Having done our research, as well as being business owners, we know and understand profit margins, expenses and risks that come with having overhead. The market area has higher rent which will mean a higher mark-up on products. Nu Grocery will work for those that live in the market and who work or travel through downtown. For others, like I mentioned above – low income, large families (parking in the market is difficult enough on it’s own, let alone with kids), or who live far away from the market, it won’t make much difference. I think a zero waste store is a great step for Ottawa, but there are so many bulk stores, grocery stores and local businesses all over the city that already offer the experience of shopping without plastic.

That being said, I do hope that it will be successful and that it’s a great thing to have in Ottawa! I definitely think more stores should offer ways to shop more sustainably.

What are some further steps Ottawa could take to make this a more accessible lifestyle for citizens – in terms of shopping and products, as well as waste disposal/recycling etc.? 

I think that the zero waste grocery store is a great start, and more stores should offer products that have less packaging. Some other suggestions are for Ottawa to have a plastic bag ban, businesses should not offer plastic cutlery, plates or disposable coffee cups, the city should have green bins out next to conventional garbage cans like San Francisco does, Ottawa can make electric cars (or transportation) more affordable and eventually extend the train to communities that are further out.

But as I sit here and type, the truth is none of this will happen just by talking about it here, avoiding plastic or watching what I’m buying. What I really need to do (and what we need to do) is make it to City Hall for a meeting and give my voice to the people who are really capable of making large scale change – like this article states best:

“On its face, conscious consumerism is a morally righteous, bold movement. But it’s actually taking away our power as citizens. It drains our bank accounts and our political will, diverts our attention away from the true powerbrokers, and focuses our energy instead on petty corporate scandals and fights over the moral superiority of vegans.

So if you really care about the environment, climb on out of your upcycled wooden chair and get yourself to a town hall meeting. If there’s one silver lining to the environmental crisis facing us, it’s that we now understand exactly the kind of work we need to do to save the planet—and it doesn’t involve a credit card.”

Mattress pick-up in Ottawa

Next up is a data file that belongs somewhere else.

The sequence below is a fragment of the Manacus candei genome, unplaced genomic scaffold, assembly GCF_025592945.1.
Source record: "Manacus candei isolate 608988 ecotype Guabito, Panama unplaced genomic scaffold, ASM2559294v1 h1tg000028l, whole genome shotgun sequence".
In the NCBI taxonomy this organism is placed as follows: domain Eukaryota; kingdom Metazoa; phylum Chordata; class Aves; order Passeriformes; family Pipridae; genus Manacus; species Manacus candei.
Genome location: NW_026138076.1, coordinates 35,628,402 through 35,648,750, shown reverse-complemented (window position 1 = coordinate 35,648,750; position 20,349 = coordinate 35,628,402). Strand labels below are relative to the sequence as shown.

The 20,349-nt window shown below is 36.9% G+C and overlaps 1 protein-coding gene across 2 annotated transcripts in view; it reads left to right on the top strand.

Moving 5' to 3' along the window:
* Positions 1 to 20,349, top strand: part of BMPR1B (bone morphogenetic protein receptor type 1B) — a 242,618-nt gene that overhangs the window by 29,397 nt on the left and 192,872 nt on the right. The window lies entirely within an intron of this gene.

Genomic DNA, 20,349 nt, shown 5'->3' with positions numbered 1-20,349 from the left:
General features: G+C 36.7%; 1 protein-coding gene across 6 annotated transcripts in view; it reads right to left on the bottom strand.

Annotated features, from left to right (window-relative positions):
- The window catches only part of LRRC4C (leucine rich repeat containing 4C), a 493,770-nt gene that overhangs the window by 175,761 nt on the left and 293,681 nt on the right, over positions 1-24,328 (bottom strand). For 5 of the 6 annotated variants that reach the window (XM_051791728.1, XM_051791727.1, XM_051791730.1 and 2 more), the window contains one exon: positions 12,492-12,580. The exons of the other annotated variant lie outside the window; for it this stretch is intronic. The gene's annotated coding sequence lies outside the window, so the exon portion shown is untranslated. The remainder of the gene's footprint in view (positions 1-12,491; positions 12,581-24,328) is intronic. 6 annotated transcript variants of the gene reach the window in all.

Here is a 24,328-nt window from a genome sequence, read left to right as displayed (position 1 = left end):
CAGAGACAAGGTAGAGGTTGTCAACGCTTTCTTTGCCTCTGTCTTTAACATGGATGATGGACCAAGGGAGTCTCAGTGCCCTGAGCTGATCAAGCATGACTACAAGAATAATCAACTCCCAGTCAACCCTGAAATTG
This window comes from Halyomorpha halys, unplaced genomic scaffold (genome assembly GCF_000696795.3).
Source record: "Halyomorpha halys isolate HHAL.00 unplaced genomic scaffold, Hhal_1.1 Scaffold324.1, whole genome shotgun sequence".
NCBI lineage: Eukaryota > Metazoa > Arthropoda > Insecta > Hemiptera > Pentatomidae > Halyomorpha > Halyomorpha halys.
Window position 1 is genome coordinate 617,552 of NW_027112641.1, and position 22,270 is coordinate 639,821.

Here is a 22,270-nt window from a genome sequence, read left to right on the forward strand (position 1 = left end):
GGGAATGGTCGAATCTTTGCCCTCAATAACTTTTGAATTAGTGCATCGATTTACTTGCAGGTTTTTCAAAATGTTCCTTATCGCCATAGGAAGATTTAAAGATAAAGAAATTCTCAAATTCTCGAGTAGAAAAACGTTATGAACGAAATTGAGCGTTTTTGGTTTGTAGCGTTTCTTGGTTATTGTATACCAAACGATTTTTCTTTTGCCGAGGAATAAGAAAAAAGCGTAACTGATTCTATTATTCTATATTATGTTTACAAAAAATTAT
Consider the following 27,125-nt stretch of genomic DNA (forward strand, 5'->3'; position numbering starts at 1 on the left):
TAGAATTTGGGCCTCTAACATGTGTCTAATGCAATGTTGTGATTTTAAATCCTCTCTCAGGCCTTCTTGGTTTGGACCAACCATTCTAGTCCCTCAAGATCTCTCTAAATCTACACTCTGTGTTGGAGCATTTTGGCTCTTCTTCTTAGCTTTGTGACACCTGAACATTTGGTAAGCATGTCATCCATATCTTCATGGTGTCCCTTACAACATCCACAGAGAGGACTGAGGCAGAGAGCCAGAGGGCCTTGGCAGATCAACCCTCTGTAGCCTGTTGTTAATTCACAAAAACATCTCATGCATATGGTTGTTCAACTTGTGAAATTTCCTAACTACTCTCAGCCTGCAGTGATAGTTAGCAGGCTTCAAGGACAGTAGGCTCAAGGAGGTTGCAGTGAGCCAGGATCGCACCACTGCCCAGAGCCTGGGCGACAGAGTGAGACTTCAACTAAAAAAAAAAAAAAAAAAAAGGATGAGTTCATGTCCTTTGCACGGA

Zero waste ottawa mattress donation
Hey Ottawans,

Recently I had to go through the process of getting a new mattress and discarding the old one. We had a king-size mattress that we wanted to save from the landfill and donate because it was in good condition so I called around. To no avail, no companies would pick it up because of either the size of the mattress or because they stopped receiving mattresses due to bed bugs.

The places that I was referred to that DO NOT pick up used mattresses but DO pick up large, gently used, furniture were:

Habitat for Humanity – Fee for pick up
Canadian Diabetes Association – Free pick up
Salvation Army – Free pick up
GoodWill  – May be a charge
Helping With Furniture – Free pick up
St. Vincent De Paul – Free pick up

However, one man in Ottawa is a volunteer that picks up gently used mattresses of ANY size FOR FREE and donates them to people who are new to Canada.

Paul Dietz
Cell: 613-791-3877
Resettlement Resource Service Volunteers

Pick-ups will not be immediate and can take a week or more. Please have patience as it is completely volunteer run.

TIPS:

My strong recommendation to anyone purchasing a mattress in the future is to buy a protective cover for your mattress, especially a waterproof one if you have children. This will help protect it from bed bugs, wetness etc. and is helpful for furniture donation in the future.

When traveling, keep all of your clothing and bags away from the beds, floors and any places that may be accessible to bed bugs. As soon as you return home, leave your suitcases and bags away from your bedrooms (if it’s winter, you can leave them outside) and wash your clothing on hot. For more tips on preventing bed bugs visit this article: HERE.

If you have any other information, please feel free to comment below.